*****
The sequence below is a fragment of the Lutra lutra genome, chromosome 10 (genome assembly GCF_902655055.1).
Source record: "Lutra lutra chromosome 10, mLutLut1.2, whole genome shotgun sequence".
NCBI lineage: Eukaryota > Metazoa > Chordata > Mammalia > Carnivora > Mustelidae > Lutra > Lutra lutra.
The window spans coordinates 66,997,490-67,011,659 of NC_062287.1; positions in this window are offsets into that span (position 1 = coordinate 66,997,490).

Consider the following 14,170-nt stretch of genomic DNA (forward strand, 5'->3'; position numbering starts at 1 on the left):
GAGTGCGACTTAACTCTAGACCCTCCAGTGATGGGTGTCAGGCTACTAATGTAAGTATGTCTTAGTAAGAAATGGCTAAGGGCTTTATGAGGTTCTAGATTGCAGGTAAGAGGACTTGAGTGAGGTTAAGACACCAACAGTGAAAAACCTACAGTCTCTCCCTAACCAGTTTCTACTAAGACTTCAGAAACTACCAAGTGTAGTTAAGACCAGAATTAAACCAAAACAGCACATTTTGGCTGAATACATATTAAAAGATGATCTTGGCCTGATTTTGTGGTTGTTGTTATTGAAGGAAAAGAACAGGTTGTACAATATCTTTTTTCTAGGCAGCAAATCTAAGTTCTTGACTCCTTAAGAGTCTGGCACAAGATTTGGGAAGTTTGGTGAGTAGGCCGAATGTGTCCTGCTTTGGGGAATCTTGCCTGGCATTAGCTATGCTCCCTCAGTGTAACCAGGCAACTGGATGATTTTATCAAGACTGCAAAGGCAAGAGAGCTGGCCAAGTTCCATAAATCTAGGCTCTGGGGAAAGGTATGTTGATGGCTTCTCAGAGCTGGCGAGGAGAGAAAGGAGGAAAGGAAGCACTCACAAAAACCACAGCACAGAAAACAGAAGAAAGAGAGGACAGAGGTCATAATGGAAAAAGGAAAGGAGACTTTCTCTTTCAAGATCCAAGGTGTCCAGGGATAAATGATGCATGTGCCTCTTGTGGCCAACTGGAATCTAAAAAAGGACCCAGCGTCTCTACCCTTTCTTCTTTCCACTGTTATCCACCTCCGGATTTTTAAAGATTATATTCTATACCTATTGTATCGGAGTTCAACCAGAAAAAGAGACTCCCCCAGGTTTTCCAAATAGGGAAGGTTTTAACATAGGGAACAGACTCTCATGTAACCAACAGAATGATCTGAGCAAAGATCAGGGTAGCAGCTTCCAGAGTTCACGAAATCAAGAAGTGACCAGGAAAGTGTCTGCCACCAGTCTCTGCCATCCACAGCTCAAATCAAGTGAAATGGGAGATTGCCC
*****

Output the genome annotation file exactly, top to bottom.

The sequence below is a fragment of the Lutra lutra genome, chromosome 10 (genome assembly GCF_902655055.1).
Source record: "Lutra lutra chromosome 10, mLutLut1.2, whole genome shotgun sequence".
NCBI lineage: Eukaryota > Metazoa > Chordata > Mammalia > Carnivora > Mustelidae > Lutra > Lutra lutra.
The window spans coordinates 66,997,490-67,011,659 of NC_062287.1; positions in this window are offsets into that span (position 1 = coordinate 66,997,490).

Consider the following 14,170-nt stretch of genomic DNA (forward strand, 5'->3'; position numbering starts at 1 on the left):
GAGTGCGACTTAACTCTAGACCCTCCAGTGATGGGTGTCAGGCTACTAATGTAAGTATGTCTTAGTAAGAAATGGCTAAGGGCTTTATGAGGTTCTAGATTGCAGGTAAGAGGACTTGAGTGAGGTTAAGACACCAACAGTGAAAAACCTACAGTCTCTCCCTAACCAGTTTCTACTAAGACTTCAGAAACTACCAAGTGTAGTTAAGACCAGAATTAAACCAAAACAGCACATTTTGGCTGAATACATATTAAAAGATGATCTTGGCCTGATTTTGTGGTTGTTGTTATTGAAGGAAAAGAACAGGTTGTACAATATCTTTTTTCTAGGCAGCAAATCTAAGTTCTTGACTCCTTAAGAGTCTGGCACAAGATTTGGGAAGTTTGGTGAGTAGGCCGAATGTGTCCTGCTTTGGGGAATCTTGCCTGGCATTAGCTATGCTCCCTCAGTGTAACCAGGCAACTGGATGATTTTATCAAGACTGCAAAGGCAAGAGAGCTGGCCAAGTTCCATAAATCTAGGCTCTGGGGAAAGGTATGTTGATGGCTTCTCAGAGCTGGCGAGGAGAGAAAGGAGGAAAGGAAGCACTCACAAAAACCACAGCACAGAAAACAGAAGAAAGAGAGGACAGAGGTCATAATGGAAAAAGGAAAGGAGACTTTCTCTTTCAAGATCCAAGGTGTCCAGGGATAAATGATGCATGTGCCTCTTGTGGCCAACTGGAATCTAAAAAAGGACCCAGCGTCTCTACCCTTTCTTCTTTCCACTGTTATCCACCTCCGGATTTTTAAAGATTATATTCTATACCTATTGTATCGGAGTTCAACCAGAAAAAGAGACTCCCCCAGGTTTTCCAAATAGGGAAGGTTTTAACATAGGGAACAGACTCTCATGTAACCAACAGAATGATCTGAGCAAAGATCAGGGTAGCAGCTTCCAGAGTTCACGAAATCAAGAAGTGACCAGGAAAGTGTCTGCCACCAGTCTCTGCCATCCACAGCTCAAATCAAGTGAAATGGGAGATTGCCC